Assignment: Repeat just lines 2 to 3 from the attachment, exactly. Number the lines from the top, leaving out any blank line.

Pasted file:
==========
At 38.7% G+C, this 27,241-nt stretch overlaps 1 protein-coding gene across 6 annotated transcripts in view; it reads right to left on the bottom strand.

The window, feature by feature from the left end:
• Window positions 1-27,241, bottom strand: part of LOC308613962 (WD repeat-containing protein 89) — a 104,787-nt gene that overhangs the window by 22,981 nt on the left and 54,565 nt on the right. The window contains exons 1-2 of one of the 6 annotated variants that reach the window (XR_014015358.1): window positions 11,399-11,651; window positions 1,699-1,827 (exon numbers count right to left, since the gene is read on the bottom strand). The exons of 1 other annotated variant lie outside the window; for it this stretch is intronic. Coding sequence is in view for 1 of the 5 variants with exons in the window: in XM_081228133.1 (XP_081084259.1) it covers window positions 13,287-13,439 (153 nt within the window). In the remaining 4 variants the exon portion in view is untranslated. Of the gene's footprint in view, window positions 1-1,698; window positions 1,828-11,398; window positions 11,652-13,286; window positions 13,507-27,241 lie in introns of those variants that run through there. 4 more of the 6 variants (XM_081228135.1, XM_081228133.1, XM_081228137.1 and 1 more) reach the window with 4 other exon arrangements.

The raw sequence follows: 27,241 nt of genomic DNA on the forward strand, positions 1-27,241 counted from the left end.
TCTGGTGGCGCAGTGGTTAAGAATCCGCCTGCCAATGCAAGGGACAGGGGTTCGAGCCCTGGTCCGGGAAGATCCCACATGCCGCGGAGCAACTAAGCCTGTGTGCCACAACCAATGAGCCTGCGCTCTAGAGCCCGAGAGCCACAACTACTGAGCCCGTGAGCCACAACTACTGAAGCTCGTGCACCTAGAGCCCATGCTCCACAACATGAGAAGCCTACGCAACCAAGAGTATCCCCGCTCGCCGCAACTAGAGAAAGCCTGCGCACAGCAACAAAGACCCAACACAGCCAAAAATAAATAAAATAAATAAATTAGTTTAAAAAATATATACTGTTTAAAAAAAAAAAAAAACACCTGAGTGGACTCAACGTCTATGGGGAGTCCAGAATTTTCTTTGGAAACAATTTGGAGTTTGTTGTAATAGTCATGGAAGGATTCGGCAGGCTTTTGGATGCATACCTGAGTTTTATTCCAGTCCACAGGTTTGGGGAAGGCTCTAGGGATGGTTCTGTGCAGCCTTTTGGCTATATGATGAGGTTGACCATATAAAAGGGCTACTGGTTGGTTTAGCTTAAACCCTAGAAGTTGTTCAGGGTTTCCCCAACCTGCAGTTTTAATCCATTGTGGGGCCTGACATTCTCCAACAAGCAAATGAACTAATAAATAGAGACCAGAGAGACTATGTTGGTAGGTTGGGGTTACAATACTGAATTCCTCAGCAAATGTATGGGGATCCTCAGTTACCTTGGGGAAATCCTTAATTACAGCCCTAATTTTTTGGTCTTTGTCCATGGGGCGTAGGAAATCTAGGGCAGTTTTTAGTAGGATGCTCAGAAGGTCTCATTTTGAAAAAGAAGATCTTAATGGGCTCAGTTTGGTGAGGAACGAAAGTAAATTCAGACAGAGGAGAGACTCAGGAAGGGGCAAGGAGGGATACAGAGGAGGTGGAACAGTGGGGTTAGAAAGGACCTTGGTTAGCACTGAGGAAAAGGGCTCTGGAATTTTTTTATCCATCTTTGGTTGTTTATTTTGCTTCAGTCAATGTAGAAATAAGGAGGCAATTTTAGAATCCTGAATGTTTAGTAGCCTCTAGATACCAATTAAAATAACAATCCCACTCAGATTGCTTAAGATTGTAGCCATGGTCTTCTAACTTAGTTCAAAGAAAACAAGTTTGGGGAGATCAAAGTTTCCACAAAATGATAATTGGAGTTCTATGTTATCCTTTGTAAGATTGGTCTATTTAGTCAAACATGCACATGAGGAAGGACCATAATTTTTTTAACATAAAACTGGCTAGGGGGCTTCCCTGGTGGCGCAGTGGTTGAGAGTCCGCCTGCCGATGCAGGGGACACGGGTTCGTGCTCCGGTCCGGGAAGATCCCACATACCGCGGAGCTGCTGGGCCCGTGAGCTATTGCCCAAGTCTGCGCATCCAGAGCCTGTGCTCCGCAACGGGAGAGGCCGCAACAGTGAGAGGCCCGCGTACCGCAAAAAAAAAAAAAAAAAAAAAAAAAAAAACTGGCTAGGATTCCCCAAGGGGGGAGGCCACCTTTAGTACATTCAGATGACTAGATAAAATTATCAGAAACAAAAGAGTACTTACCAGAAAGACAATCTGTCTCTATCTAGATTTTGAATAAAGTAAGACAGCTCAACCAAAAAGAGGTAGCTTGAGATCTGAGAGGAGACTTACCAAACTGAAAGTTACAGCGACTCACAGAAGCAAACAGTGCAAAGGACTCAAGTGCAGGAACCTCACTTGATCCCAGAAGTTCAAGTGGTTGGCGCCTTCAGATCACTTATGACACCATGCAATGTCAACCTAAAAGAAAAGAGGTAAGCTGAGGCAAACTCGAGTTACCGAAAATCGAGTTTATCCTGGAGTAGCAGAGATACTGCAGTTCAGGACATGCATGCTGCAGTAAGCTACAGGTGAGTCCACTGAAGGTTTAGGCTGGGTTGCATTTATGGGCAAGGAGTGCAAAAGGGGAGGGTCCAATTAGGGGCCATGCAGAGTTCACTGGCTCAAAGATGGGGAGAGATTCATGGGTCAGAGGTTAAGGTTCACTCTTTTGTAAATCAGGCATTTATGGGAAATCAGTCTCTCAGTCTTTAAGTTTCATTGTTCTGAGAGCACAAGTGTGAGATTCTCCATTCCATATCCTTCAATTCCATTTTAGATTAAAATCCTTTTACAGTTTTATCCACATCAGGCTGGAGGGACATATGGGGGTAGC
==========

The window, feature by feature from the left end:
• Window positions 1-27,241, bottom strand: part of LOC308613962 (WD repeat-containing protein 89) — a 104,787-nt gene that overhangs the window by 22,981 nt on the left and 54,565 nt on the right. The window contains exons 1-2 of one of the 6 annotated variants that reach the window (XR_014015358.1): window positions 11,399-11,651; window positions 1,699-1,827 (exon numbers count right to left, since the gene is read on the bottom strand). The exons of 1 other annotated variant lie outside the window; for it this stretch is intronic. Coding sequence is in view for 1 of the 5 variants with exons in the window: in XM_081228133.1 (XP_081084259.1) it covers window positions 13,287-13,439 (153 nt within the window). In the remaining 4 variants the exon portion in view is untranslated. Of the gene's footprint in view, window positions 1-1,698; window positions 1,828-11,398; window positions 11,652-13,286; window positions 13,507-27,241 lie in introns of those variants that run through there. 4 more of the 6 variants (XM_081228135.1, XM_081228133.1, XM_081228137.1 and 1 more) reach the window with 4 other exon arrangements.